It was at about the hour mark when the decision was taken to close the doors and ask customers to leave. The police had still not arrived and staff looked on whilst the manager and one security guard blocked the door, allowing people to go out but not to go in.

Whilst doing so, the manager asked a couple of those protesting whether they worked. When one replied that they were unemployed because the shop he had worked at had gone under, you could see the spark of smug glee in the manager's eyes. Another said they were a student, to which he sneered that "my taxes are paying for you to learn." I interrupted that I had a job and I was a trade union rep and asked if he had anything to say to that. When he said "I used to be treasurer for my regional trade union," I inquired whether he was on the right wing of the union, given the ease with which he could sneer at those losing their jobs and at the attacks on the working class. He quickly fell silent.

When the police did arrive and took the opportunity to talk to staff behind a shutter in the middle of the shop, a few of us took the opportunity to step outside. It would be wise to have a number of people on the outside as well as the inside, to ensure that nothing similar to the travesty at Fortnum and Masons took place.

By now, quite a crowd had gathered - along with a number of freelance press photographers. There was a lot of support in the crowd, much of it drummed up by students and UK Uncut members who started chants and involved people outside the bank in the action. However, there were also a lot of young kids who gathered, fascinated by what was going on, and passers-by of all ages gave thumbs up, cheers, and other brief shows of support. This only grew as people learned that the focus of the protests was the NHS.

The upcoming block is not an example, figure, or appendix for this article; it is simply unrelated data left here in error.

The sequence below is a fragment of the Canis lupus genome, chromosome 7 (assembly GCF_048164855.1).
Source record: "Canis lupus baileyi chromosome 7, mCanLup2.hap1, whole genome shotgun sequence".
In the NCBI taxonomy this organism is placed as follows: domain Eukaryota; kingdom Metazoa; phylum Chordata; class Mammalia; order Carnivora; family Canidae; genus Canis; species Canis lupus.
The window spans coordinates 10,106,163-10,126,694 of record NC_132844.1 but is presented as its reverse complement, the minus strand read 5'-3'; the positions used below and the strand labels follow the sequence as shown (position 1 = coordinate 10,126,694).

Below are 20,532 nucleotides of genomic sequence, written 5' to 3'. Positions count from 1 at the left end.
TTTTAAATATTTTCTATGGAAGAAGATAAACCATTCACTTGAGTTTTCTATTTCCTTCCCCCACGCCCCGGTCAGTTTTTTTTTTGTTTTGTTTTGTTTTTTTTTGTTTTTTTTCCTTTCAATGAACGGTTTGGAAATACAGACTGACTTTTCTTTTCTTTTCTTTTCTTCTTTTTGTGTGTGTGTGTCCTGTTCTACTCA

Unfortunately, not everyone felt the same way. One man took it upon himself to storm over to the police and demand everyone's arrest. He needed to get money out at his branch, and as a result democratic rights, due process, etc, could get stuffed. It quickly became apparent that reasoning with him wasn't an option as he had a chip on his shoulder and was looking for a barney.

After getting nowhere with me, he stood outside the bank shouting at those inside, getting more irate as they laughed at him. But, to be fair, if you put on massive shades and then wear them as a chin strap when you get "serious," you're asking to be mocked. Repeatedly. Having "quiet arse" as your heckle of choice is also a guarantee of having the piss taking out of you as a complete moron. Nevertheless, he did find one person amongst the crowd of inconvenienced bank customers (most of whom were good natured about it) to sympathise with his moan that "they've made their point, so why not move on now." I quickly realised the folly of trying to explain how disruptive direct action works to them.